Rem Koolhaas is one of the world's leading architects. His firm, OMA, has designed buildings around the world, including the Central Library in Seattle (2004) and Chinese state television's Beijing headquarters in (2012). He also leads AMO, a 'research and design studio' that 'applies architectural thinking to domains beyond'. Known for their voluminous research documents and studies, such as the now classic, 1,300-page S,M,L,XL (1995), Koolhaas, OMA and AMO have long been inspirations for Virgil Abloh. We brought together the 73-year-old architect and theorist of society, urbanism, living spaces and consumerism with the 37-year-old polymath for a wide-ranging conversation, one that reveals two original thinkers currently shaping the landscape of the world we live in.
Virgil: I do everything with an architectural way of thinking, using my career in design to focus on a brand. I am creating a dialogue with culture that Louis Vuitton and Kering haven't been able to understand. This is the next generation of consumers, with their own ways to buy, and ideas of what's important. In the years between 2009 and now, a new consumerism has emerged.
At my Shanghai store I designed the furniture, too. I was interested in the external structure being the main structure and this hollowed-out feeling. It's the very first furniture I have produced that is on sale in collectable design spheres. Whether it is taking something with a [Marcel] Duchamp-principle and adding value to an inanimate object, or something else, it's about making new work with a reference to the past.
Rem: And that furniture is just for the store or can it also be bought?
Virgil: Yes, it's a series you can buy. It was produced in Italy and I have an agent in Paris who represents it globally. My career is fashion four times a year and a new series of furniture maybe once every year and a half. IKEA approached me to do a survey of millennials' first apartments, so I am looking at doing 30 pieces of furniture that could be a tool kit for millennials. So I am understanding the different clientele – why they purchase furniture, what they want. Part of the study was understanding the Duchamp principles of art and objects. I looked at the IKEA nomenclature, a Kelly bag, and how the price of a Tom Sachs art piece evolves. Looking at Tumblr images is how millennials assemble these images to represent themselves. No one owns anything anymore, but if you have knowledge of a certain chair, then it is part of your dinner conversation. That is the millennials' train of thought. I am interested in this new cultural world that we have been handed, that processes politics and art in a different and democratic way.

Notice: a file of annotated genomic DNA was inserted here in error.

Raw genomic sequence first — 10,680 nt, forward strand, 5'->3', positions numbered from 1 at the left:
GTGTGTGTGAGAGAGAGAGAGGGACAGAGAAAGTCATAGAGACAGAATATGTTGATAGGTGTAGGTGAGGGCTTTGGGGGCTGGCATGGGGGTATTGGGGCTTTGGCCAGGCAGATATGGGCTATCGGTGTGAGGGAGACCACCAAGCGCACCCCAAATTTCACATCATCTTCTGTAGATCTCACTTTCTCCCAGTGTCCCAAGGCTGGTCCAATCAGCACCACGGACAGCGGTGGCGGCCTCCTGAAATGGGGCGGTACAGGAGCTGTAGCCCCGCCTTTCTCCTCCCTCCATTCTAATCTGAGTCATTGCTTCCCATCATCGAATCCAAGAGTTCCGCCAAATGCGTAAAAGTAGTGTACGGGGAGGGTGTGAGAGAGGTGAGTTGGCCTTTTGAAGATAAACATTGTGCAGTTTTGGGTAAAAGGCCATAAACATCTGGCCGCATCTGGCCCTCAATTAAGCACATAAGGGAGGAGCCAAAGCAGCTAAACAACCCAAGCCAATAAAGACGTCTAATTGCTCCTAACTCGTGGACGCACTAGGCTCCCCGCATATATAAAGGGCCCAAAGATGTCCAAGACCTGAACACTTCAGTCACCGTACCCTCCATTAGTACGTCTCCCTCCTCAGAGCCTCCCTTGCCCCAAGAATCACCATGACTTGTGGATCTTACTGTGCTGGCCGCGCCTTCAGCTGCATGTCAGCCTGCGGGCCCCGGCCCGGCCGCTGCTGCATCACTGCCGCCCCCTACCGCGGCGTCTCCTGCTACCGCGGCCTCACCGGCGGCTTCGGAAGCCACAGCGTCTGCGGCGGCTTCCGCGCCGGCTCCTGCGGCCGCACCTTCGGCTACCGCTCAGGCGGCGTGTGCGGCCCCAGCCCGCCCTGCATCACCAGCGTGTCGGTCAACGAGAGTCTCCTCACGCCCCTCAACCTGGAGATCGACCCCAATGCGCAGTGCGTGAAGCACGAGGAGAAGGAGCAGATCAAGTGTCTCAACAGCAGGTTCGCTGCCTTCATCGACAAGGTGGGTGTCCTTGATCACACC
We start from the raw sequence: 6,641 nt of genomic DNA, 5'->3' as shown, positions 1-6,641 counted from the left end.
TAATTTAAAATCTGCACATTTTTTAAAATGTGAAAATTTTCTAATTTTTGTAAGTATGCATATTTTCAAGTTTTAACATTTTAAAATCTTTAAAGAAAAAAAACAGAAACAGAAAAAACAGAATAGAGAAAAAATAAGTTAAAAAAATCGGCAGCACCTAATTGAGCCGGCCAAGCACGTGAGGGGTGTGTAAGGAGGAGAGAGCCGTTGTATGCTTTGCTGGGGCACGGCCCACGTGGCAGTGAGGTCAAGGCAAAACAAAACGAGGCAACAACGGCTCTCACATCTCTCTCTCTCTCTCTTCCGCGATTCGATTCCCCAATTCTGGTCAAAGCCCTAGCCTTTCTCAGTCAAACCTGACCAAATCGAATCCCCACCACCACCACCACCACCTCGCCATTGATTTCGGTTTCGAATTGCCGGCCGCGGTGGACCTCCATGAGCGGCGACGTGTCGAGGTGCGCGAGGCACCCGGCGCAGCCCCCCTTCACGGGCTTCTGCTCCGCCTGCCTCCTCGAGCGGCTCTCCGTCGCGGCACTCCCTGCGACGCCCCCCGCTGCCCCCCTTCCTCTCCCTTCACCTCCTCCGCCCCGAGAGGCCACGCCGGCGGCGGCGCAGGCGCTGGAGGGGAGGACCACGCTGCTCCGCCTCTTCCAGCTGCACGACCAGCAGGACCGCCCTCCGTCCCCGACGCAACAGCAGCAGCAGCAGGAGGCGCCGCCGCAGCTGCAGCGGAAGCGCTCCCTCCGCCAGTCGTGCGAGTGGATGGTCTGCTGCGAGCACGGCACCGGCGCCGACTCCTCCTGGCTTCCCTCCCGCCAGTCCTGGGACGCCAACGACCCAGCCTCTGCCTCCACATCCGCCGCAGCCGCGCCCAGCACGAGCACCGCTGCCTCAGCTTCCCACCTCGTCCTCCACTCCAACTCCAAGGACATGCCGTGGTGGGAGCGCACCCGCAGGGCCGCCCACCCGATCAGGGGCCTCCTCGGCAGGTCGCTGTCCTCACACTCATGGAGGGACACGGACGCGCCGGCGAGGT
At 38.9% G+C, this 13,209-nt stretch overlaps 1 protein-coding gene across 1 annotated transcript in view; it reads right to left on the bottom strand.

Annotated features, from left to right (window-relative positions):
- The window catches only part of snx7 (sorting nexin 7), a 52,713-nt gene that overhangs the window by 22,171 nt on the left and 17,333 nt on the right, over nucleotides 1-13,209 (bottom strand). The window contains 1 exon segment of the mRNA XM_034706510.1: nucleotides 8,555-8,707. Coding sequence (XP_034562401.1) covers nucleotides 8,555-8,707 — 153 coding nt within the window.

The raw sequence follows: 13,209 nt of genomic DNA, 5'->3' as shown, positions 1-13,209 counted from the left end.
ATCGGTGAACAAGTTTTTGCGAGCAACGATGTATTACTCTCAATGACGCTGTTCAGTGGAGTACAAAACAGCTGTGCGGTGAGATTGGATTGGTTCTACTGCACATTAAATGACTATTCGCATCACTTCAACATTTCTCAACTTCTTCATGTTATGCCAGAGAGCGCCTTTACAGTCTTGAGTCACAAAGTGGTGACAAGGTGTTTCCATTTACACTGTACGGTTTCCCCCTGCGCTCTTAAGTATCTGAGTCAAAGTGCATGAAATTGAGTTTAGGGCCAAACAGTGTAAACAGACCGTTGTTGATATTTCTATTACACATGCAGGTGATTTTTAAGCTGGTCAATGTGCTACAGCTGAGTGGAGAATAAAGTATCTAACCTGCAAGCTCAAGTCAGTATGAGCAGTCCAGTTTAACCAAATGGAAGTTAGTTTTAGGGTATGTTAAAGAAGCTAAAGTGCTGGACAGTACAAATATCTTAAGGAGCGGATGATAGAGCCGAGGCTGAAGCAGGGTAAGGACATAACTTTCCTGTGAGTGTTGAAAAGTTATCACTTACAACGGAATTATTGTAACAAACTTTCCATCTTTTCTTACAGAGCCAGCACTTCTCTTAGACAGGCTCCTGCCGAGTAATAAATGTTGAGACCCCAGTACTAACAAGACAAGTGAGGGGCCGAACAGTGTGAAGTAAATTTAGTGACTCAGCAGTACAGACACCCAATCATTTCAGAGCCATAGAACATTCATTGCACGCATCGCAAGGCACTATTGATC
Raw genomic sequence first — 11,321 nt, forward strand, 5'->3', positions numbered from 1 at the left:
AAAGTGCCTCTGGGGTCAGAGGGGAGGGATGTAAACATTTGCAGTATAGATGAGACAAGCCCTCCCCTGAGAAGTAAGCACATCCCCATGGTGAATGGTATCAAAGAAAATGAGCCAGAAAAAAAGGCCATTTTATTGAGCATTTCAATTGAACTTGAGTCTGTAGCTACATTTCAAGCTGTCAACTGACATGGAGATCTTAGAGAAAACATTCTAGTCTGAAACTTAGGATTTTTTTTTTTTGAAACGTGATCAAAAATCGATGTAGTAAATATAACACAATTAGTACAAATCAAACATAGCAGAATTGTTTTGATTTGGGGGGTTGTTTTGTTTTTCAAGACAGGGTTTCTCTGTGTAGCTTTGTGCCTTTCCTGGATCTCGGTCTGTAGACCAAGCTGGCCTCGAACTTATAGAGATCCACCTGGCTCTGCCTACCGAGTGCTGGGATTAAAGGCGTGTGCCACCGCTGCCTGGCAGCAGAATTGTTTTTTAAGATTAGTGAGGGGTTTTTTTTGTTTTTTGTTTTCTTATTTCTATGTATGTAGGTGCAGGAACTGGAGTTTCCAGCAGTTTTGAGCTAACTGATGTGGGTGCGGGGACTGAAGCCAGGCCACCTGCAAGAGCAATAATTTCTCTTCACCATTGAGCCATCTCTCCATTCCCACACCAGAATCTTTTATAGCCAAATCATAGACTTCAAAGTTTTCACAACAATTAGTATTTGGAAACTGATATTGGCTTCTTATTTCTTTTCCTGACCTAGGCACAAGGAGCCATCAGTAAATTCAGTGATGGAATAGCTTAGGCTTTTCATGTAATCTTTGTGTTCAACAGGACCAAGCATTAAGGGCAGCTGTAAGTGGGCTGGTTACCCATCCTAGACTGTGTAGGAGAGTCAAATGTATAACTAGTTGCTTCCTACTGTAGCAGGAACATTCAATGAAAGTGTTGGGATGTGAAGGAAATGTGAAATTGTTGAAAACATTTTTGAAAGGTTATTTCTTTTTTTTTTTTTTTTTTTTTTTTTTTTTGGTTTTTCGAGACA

I am doing this survey because I am giving IKEA a design proposal. This is the very first book that I've done as a research project and I wanted to use it in a Duchamp spirit, to reapproach these iconic designs in a way that takes the energy of the historical side and replaces it with something that a young person can identify with. Ultimately, this drove me down the path of researching how the art-gallery world reclaims iconic design pieces.
Rem: Did IKEA agree to the prices in your design proposal?
Virgil: The prices might be lower! The proposal was to invite people to imagine a college dorm room, and imagine that it contained the equivalent of a $110,000 lamp, say, but because it is made with IKEA, the cost is much lower.
I got interested in plastic, tape and fire-proofing. The images show the disarray in being provocative and pushing IKEA. Now we're doing prototypes and it all has to be done in a certain way by hand. I find that intriguing because IKEA is a brand that forces the consumer to make the item. It comes with a little Allen wrench, and you have to realise the form through a series of steps. This final form forces people to artistically upholster, which is a process, a DIY, IKEA thing. I want to find out what it's like living with this new idea of preservation.
Rem: So, you say you work with other people, but that you are doing most of this on your own?
Virgil: I embed myself into a culture. It is not simply designing stores for a client, or saying, 'Here are some chairs for 10,000 student homes'. There is potential for a new way of thinking about introducing new ideas. Within architecture, it's always been a built form or a published book, those are the arms to seep into the common person. Now I've made this brand that speaks to millennials directly. When is our generation going to produce something that is of value to the generation coming afterwards?
Rem: How old are you?
Virgil: I'm 37, which has given me 15 years of practising.